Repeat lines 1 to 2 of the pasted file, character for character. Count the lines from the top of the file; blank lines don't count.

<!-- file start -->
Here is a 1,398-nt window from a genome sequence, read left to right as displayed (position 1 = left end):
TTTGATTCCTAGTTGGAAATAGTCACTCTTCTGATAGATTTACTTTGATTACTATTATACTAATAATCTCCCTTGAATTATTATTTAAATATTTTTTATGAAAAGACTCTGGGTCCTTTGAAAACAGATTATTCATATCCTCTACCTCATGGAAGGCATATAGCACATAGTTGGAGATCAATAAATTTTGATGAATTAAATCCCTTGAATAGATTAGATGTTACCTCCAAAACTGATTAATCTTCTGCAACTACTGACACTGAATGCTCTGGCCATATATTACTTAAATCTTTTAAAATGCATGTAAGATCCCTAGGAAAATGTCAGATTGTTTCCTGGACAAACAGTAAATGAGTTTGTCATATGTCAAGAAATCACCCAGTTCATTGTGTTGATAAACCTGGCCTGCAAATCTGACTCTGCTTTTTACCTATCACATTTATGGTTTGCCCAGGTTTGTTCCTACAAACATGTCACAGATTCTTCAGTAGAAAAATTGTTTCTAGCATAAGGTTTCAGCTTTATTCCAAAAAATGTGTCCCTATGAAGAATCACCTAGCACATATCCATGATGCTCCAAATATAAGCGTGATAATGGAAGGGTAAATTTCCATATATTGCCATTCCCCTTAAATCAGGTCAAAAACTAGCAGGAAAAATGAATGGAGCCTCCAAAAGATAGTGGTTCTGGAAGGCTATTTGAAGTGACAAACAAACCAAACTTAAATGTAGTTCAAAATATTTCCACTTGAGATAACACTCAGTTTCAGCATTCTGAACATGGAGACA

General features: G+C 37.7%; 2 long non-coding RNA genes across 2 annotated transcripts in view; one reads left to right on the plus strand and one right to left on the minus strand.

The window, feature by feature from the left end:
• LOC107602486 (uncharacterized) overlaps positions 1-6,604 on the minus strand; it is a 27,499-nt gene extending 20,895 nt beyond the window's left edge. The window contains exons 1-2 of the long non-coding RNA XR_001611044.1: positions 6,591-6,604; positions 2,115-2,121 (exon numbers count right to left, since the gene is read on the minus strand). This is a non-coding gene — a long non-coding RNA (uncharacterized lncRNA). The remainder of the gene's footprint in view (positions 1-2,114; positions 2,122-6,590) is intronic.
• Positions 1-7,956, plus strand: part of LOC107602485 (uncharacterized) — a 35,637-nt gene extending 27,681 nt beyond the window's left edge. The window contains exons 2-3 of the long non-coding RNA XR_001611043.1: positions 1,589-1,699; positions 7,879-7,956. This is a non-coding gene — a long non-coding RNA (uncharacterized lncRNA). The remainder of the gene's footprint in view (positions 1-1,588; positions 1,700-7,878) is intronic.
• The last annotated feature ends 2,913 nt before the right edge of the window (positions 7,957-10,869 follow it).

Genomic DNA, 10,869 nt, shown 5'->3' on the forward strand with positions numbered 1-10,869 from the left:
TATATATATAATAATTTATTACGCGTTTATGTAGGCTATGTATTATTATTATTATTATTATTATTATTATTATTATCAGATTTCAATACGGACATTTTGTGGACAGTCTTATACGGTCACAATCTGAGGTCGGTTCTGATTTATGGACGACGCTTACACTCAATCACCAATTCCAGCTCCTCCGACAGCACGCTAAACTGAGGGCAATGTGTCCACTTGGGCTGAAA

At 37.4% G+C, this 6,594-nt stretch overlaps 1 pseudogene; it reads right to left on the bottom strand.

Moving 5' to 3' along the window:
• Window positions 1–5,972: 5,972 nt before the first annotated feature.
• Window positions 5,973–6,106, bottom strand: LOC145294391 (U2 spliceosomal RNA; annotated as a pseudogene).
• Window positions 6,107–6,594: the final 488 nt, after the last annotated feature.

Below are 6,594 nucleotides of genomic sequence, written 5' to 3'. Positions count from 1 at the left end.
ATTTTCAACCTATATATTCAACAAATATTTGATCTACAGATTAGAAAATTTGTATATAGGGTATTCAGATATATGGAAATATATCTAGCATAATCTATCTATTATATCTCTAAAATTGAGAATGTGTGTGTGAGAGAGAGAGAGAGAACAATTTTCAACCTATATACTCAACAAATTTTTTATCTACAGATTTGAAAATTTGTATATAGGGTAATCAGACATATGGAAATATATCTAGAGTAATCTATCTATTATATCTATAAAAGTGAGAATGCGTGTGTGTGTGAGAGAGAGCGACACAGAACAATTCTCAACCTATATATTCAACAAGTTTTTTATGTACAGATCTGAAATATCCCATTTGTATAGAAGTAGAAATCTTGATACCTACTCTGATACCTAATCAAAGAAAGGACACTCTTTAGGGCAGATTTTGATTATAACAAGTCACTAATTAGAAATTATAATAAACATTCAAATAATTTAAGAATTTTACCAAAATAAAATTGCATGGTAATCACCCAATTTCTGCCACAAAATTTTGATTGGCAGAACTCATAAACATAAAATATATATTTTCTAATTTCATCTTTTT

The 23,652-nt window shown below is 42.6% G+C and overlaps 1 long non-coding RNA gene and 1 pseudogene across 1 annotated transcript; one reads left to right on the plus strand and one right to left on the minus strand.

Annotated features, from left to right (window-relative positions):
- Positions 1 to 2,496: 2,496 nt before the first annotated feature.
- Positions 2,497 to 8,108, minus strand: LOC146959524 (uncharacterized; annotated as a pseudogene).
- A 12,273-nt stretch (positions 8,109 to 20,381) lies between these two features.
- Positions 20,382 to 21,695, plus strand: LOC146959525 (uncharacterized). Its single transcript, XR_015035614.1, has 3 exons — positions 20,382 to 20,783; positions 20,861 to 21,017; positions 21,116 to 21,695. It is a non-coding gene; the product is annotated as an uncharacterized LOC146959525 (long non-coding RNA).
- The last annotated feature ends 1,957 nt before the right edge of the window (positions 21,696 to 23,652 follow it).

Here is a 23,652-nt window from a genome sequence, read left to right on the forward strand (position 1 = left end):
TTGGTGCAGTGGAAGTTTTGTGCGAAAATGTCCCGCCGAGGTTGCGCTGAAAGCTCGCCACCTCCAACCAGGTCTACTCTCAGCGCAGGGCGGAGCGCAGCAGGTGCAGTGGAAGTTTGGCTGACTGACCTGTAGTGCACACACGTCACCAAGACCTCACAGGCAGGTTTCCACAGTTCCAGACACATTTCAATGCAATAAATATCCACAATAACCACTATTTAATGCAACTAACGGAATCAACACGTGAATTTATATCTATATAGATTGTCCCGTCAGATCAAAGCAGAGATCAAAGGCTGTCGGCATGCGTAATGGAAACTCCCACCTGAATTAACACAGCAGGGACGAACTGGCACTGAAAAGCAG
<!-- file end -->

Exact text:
Here is a 1,398-nt window from a genome sequence, read left to right as displayed (position 1 = left end):
TTTGATTCCTAGTTGGAAATAGTCACTCTTCTGATAGATTTACTTTGATTACTATTATACTAATAATCTCCCTTGAATTATTATTTAAATATTTTTTATGAAAAGACTCTGGGTCCTTTGAAAACAGATTATTCATATCCTCTACCTCATGGAAGGCATATAGCACATAGTTGGAGATCAATAAATTTTGATGAATTAAATCCCTTGAATAGATTAGATGTTACCTCCAAAACTGATTAATCTTCTGCAACTACTGACACTGAATGCTCTGGCCATATATTACTTAAATCTTTTAAAATGCATGTAAGATCCCTAGGAAAATGTCAGATTGTTTCCTGGACAAACAGTAAATGAGTTTGTCATATGTCAAGAAATCACCCAGTTCATTGTGTTGATAAACCTGGCCTGCAAATCTGACTCTGCTTTTTACCTATCACATTTATGGTTTGCCCAGGTTTGTTCCTACAAACATGTCACAGATTCTTCAGTAGAAAAATTGTTTCTAGCATAAGGTTTCAGCTTTATTCCAAAAAATGTGTCCCTATGAAGAATCACCTAGCACATATCCATGATGCTCCAAATATAAGCGTGATAATGGAAGGGTAAATTTCCATATATTGCCATTCCCCTTAAATCAGGTCAAAAACTAGCAGGAAAAATGAATGGAGCCTCCAAAAGATAGTGGTTCTGGAAGGCTATTTGAAGTGACAAACAAACCAAACTTAAATGTAGTTCAAAATATTTCCACTTGAGATAACACTCAGTTTCAGCATTCTGAACATGGAGACA